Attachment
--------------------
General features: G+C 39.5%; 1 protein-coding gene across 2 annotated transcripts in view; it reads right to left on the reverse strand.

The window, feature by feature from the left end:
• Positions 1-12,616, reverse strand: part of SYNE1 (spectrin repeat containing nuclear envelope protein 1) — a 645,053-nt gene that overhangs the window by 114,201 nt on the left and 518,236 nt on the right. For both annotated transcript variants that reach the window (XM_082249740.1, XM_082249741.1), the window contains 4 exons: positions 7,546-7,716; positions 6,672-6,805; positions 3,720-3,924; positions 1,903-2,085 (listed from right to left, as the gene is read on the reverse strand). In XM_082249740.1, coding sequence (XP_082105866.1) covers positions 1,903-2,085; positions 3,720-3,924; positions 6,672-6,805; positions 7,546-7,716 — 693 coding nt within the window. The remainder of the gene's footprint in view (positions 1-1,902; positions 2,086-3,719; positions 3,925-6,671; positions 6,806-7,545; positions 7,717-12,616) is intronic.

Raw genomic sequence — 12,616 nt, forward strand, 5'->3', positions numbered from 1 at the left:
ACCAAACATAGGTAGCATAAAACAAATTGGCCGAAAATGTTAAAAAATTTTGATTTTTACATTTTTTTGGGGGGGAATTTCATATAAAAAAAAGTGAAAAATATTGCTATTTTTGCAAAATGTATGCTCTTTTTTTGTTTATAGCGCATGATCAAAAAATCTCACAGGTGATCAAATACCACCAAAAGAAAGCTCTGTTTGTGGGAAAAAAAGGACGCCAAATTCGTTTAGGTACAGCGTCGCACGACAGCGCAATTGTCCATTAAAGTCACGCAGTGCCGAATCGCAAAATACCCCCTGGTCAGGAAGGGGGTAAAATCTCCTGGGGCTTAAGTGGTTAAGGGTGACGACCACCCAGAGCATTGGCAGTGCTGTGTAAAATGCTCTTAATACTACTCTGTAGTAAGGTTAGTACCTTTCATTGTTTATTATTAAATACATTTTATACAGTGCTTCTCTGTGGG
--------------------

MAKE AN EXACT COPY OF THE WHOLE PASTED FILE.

General features: G+C 39.5%; 1 protein-coding gene across 2 annotated transcripts in view; it reads right to left on the reverse strand.

The window, feature by feature from the left end:
• Positions 1-12,616, reverse strand: part of SYNE1 (spectrin repeat containing nuclear envelope protein 1) — a 645,053-nt gene that overhangs the window by 114,201 nt on the left and 518,236 nt on the right. For both annotated transcript variants that reach the window (XM_082249740.1, XM_082249741.1), the window contains 4 exons: positions 7,546-7,716; positions 6,672-6,805; positions 3,720-3,924; positions 1,903-2,085 (listed from right to left, as the gene is read on the reverse strand). In XM_082249740.1, coding sequence (XP_082105866.1) covers positions 1,903-2,085; positions 3,720-3,924; positions 6,672-6,805; positions 7,546-7,716 — 693 coding nt within the window. The remainder of the gene's footprint in view (positions 1-1,902; positions 2,086-3,719; positions 3,925-6,671; positions 6,806-7,545; positions 7,717-12,616) is intronic.

Raw genomic sequence — 12,616 nt, forward strand, 5'->3', positions numbered from 1 at the left:
ACCAAACATAGGTAGCATAAAACAAATTGGCCGAAAATGTTAAAAAATTTTGATTTTTACATTTTTTTGGGGGGGAATTTCATATAAAAAAAAGTGAAAAATATTGCTATTTTTGCAAAATGTATGCTCTTTTTTTGTTTATAGCGCATGATCAAAAAATCTCACAGGTGATCAAATACCACCAAAAGAAAGCTCTGTTTGTGGGAAAAAAAGGACGCCAAATTCGTTTAGGTACAGCGTCGCACGACAGCGCAATTGTCCATTAAAGTCACGCAGTGCCGAATCGCAAAATACCCCCTGGTCAGGAAGGGGGTAAAATCTCCTGGGGCTTAAGTGGTTAAGGGTGACGACCACCCAGAGCATTGGCAGTGCTGTGTAAAATGCTCTTAATACTACTCTGTAGTAAGGTTAGTACCTTTCATTGTTTATTATTAAATACATTTTATACAGTGCTTCTCTGTGGG